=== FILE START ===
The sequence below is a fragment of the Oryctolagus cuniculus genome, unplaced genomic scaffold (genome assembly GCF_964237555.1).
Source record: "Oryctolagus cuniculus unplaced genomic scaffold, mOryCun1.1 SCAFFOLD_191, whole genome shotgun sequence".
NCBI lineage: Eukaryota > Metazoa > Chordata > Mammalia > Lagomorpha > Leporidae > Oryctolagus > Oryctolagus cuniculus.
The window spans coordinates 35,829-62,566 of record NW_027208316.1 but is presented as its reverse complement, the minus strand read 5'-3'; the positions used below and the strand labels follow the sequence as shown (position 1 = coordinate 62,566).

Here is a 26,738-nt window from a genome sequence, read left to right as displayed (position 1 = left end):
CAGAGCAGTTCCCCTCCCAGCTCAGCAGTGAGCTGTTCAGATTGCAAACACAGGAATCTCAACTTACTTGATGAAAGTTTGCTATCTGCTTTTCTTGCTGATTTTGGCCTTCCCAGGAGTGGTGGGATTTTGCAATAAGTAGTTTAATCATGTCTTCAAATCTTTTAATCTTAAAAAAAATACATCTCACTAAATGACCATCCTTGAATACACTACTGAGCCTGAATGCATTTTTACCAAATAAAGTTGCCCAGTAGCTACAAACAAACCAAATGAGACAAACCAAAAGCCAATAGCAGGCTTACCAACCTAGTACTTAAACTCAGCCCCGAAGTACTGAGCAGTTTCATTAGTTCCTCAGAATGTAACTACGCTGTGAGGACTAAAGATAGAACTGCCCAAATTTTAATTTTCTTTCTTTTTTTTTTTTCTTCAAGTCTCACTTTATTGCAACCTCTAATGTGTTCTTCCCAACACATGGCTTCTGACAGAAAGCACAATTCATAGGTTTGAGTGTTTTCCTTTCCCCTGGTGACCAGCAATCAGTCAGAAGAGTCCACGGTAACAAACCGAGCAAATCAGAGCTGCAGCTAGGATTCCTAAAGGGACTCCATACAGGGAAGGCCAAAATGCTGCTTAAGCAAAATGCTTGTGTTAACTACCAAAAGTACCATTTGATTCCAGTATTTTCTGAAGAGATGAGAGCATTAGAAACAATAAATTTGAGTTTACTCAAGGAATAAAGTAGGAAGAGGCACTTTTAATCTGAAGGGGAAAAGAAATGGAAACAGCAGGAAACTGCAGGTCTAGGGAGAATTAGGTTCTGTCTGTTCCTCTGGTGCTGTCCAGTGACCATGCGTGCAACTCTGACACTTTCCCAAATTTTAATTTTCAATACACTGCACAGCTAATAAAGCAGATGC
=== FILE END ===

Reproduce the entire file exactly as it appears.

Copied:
The sequence below is a fragment of the Oryctolagus cuniculus genome, unplaced genomic scaffold (genome assembly GCF_964237555.1).
Source record: "Oryctolagus cuniculus unplaced genomic scaffold, mOryCun1.1 SCAFFOLD_191, whole genome shotgun sequence".
NCBI lineage: Eukaryota > Metazoa > Chordata > Mammalia > Lagomorpha > Leporidae > Oryctolagus > Oryctolagus cuniculus.
The window spans coordinates 35,829-62,566 of record NW_027208316.1 but is presented as its reverse complement, the minus strand read 5'-3'; the positions used below and the strand labels follow the sequence as shown (position 1 = coordinate 62,566).

Here is a 26,738-nt window from a genome sequence, read left to right as displayed (position 1 = left end):
CAGAGCAGTTCCCCTCCCAGCTCAGCAGTGAGCTGTTCAGATTGCAAACACAGGAATCTCAACTTACTTGATGAAAGTTTGCTATCTGCTTTTCTTGCTGATTTTGGCCTTCCCAGGAGTGGTGGGATTTTGCAATAAGTAGTTTAATCATGTCTTCAAATCTTTTAATCTTAAAAAAAATACATCTCACTAAATGACCATCCTTGAATACACTACTGAGCCTGAATGCATTTTTACCAAATAAAGTTGCCCAGTAGCTACAAACAAACCAAATGAGACAAACCAAAAGCCAATAGCAGGCTTACCAACCTAGTACTTAAACTCAGCCCCGAAGTACTGAGCAGTTTCATTAGTTCCTCAGAATGTAACTACGCTGTGAGGACTAAAGATAGAACTGCCCAAATTTTAATTTTCTTTCTTTTTTTTTTTTCTTCAAGTCTCACTTTATTGCAACCTCTAATGTGTTCTTCCCAACACATGGCTTCTGACAGAAAGCACAATTCATAGGTTTGAGTGTTTTCCTTTCCCCTGGTGACCAGCAATCAGTCAGAAGAGTCCACGGTAACAAACCGAGCAAATCAGAGCTGCAGCTAGGATTCCTAAAGGGACTCCATACAGGGAAGGCCAAAATGCTGCTTAAGCAAAATGCTTGTGTTAACTACCAAAAGTACCATTTGATTCCAGTATTTTCTGAAGAGATGAGAGCATTAGAAACAATAAATTTGAGTTTACTCAAGGAATAAAGTAGGAAGAGGCACTTTTAATCTGAAGGGGAAAAGAAATGGAAACAGCAGGAAACTGCAGGTCTAGGGAGAATTAGGTTCTGTCTGTTCCTCTGGTGCTGTCCAGTGACCATGCGTGCAACTCTGACACTTTCCCAAATTTTAATTTTCAATACACTGCACAGCTAATAAAGCAGATGC